Living the dream

A few weeks ago, a friend posted a status on Facebook which stopped me in my tracks. I was having one of those days when the only thing keeping me going was the hourly countdown to bedtime. My friend was, like me, preparing dinner and helping her son with his homework. Unlike me, she expressed gratitude for a rare afternoon which she could spend at home, cooking for her family and being there for her son instead of having to be at work while wishing she was at home.

I was in her shoes not so long ago, crying at the thought of not being able to pick up my daughter from school and not having the time or energy to cook us a meal at the end of the day. I dreamt of spending my days taking care of my family, making sure everyone was well-fed and had clean, ironed clothes to wear. I wanted to be able to play with my then only daughter, enjoy her company and take her out to play in the sun. I got more than I wished for. My day now revolves around the needs of my children and that of my husband. Most mornings are spent doing the laundry, vacuuming crumbs, cooking lunch and playing with Robin. The afternoons are consumed by Maia’s homework, Robin’s requests for snacks, dinner and bath time. This was exactly what I wanted to be doing. I am living my dream. And yet, I still complain.

After the ‘epiphany’ I had back in Rome, I started working slowly but consistently towards making my own dreams a reality. I now know when to stop and unroll the yoga mat. I know when to put on a DVD for the girls to watch while I sip a coffee in our bedroom, a locked door between us giving me some space and quiet. It doesn’t come as naturally as I hoped it would by now and some days I feel like I have nothing more to give, even before teatime. That’s why my friend’s status felt like a slap in the face. A good slap, if such a thing exists. I was reminded that not everyone has the possibility of preparing dinner. Many parents wish they could sit with their children as they make their way through two hours of homework. I know because I was there. I might be there again in the future. Who knows?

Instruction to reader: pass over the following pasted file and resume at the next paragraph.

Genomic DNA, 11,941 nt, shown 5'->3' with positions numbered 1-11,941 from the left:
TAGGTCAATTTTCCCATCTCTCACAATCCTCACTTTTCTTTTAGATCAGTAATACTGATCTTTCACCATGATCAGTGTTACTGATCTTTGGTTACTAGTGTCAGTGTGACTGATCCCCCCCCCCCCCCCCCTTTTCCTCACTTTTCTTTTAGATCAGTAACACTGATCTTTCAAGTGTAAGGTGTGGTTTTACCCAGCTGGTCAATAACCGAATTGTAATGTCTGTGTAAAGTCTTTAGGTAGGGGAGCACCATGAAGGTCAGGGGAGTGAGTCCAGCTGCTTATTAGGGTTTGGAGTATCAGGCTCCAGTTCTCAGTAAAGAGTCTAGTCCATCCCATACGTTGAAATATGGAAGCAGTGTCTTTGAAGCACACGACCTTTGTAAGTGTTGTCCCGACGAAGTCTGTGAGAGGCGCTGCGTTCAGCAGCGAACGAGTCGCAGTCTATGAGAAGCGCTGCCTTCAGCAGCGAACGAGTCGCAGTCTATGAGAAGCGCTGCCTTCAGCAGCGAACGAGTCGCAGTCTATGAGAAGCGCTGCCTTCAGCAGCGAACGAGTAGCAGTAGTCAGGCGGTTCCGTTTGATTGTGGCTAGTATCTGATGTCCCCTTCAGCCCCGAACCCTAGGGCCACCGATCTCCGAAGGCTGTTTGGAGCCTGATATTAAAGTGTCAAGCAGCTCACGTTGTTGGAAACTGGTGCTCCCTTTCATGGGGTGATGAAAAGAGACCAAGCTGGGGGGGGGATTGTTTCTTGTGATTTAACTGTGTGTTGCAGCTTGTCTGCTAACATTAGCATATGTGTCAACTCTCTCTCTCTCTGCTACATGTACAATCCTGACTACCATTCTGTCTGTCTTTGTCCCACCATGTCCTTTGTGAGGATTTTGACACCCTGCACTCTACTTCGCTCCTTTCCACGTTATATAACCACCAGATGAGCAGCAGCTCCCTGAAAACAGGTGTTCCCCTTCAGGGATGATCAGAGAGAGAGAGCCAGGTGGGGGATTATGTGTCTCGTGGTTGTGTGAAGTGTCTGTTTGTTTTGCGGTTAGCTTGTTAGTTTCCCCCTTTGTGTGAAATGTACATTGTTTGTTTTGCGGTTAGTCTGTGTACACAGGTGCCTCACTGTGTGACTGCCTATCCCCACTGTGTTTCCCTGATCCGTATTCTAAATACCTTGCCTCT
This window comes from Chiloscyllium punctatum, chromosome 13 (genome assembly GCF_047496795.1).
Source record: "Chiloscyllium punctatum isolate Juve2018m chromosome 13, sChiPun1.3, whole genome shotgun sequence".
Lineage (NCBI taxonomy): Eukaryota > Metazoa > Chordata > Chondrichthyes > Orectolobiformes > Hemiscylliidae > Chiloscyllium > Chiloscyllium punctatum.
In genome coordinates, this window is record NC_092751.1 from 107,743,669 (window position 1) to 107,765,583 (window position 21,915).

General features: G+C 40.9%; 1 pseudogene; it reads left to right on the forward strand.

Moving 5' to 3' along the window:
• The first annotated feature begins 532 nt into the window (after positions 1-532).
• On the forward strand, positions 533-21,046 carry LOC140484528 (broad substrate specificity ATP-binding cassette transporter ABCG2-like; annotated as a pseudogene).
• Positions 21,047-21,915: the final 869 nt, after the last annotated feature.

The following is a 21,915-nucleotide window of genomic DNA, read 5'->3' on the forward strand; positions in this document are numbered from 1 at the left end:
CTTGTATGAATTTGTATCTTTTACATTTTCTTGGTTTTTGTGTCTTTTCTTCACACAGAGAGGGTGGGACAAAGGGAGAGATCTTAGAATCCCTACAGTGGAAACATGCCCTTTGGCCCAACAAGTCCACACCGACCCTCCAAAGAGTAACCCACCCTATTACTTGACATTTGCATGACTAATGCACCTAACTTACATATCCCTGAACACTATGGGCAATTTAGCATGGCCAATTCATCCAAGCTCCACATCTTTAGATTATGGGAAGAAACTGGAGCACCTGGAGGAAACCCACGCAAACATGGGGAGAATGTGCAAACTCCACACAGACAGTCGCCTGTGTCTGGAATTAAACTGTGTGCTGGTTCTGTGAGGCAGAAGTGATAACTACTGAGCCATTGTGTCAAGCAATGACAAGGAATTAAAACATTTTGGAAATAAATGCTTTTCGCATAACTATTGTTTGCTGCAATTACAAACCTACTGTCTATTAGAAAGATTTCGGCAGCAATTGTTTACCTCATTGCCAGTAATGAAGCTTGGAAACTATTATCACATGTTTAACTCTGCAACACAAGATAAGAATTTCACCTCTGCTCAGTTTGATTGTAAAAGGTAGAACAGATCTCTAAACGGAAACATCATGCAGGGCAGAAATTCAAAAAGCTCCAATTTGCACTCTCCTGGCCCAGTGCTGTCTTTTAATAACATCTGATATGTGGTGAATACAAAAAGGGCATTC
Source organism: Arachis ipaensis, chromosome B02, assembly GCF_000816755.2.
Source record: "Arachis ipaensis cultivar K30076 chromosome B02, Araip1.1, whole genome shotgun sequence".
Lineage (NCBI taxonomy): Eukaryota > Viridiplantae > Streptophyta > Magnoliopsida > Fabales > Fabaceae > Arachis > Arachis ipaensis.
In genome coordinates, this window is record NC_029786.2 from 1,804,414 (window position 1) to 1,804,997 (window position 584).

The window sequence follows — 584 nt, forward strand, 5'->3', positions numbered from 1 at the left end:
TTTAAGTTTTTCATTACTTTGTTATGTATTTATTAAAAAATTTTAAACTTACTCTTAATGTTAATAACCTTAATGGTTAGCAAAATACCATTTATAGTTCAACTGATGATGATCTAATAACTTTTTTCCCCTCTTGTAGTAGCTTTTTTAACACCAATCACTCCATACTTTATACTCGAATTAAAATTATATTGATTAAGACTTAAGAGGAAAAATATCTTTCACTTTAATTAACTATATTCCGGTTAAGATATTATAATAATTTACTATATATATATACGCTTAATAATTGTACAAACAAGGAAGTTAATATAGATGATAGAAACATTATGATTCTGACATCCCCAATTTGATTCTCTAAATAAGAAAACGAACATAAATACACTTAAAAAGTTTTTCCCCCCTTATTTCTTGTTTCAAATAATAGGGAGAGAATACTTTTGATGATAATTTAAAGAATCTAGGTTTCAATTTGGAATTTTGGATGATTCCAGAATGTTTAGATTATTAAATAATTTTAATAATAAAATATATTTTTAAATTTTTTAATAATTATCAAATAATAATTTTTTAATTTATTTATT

So, for now, I will continue reminding myself that I am living my dream and this is what that dream looks like: dishes to be washed, crumbs to be cleaned, a girl who would rather dance all day than finish her schoolwork and a toddler who never stops needing something, even when she’s busy picking her nose.

_MG_5730 _MG_5734 _MG_5743 _MG_5750 _MG_5757 _MG_5767 _MG_5768 _MG_5777 _MG_5781 _MG_5786 _MG_5788



Add yours →

  1. I just love reading your posts…..they remind me of my ‘children’ who are now 29 & 27 years old. They make me appreciate the moment & look forward to the future…… especially now that I have become a nanna….. πŸ™‚

  2. Thank you for writing this and reminding me, too. It’s so easy to forget when the weight of one single day seems to be pushing you under water. Also thank you for saying you escape for a coffee alone. I eagerly await a time when Adam is a bit older – old enough to try it myself! X

  3. Oh man, this post hit the nail on the head for me! My husband says “you are the luckiest gal in the world, yet you are still not happy.” which is the saddest statement I have ever heard. But being a stay-at-home mom is tough work, all consuming, with zero time for yourself. But you are so correct, this is a good remainder of just how fortunate we are. Thanks for visiting my blog, glad to have found you!

    • The grass is always greener on the other side, isn’t it? If you’ve never been a stay-at-home parent, it’s very hard to understand what could be so exhausting about it. Having said that, I’m glad I’m getting to do it for the time being. πŸ™‚

  4. We always want what we can’t have, don’t we? At the moment I’m relishing being more available for my son since my Uni schedule allows me the flexibility to be home for him when he gets home from school, or to miss lectures if he’s unwell. However, I’m already worrying about my working future, which quickly approaches. I console myself knowing he’s at school for the better part of the day,but I do worry about summers, holidays etc. I’m sure I’ll miss this phase of my life when I move on to the next one!

    • You’re doing a fantastic job, Hannah! I cannot even imagine raising a child while I was studying. On the upside, you’re setting a great example to him. You’re a strong woman and he will always hold you as an example of how a woman should be.

What are your thoughts? Share them here!

Fill in your details below or click an icon to log in: Logo

You are commenting using your account. Log Out /  Change )

Google+ photo

You are commenting using your Google+ account. Log Out /  Change )

Twitter picture

You are commenting using your Twitter account. Log Out /  Change )

Facebook photo

You are commenting using your Facebook account. Log Out /  Change )


Connecting to %s

%d bloggers like this: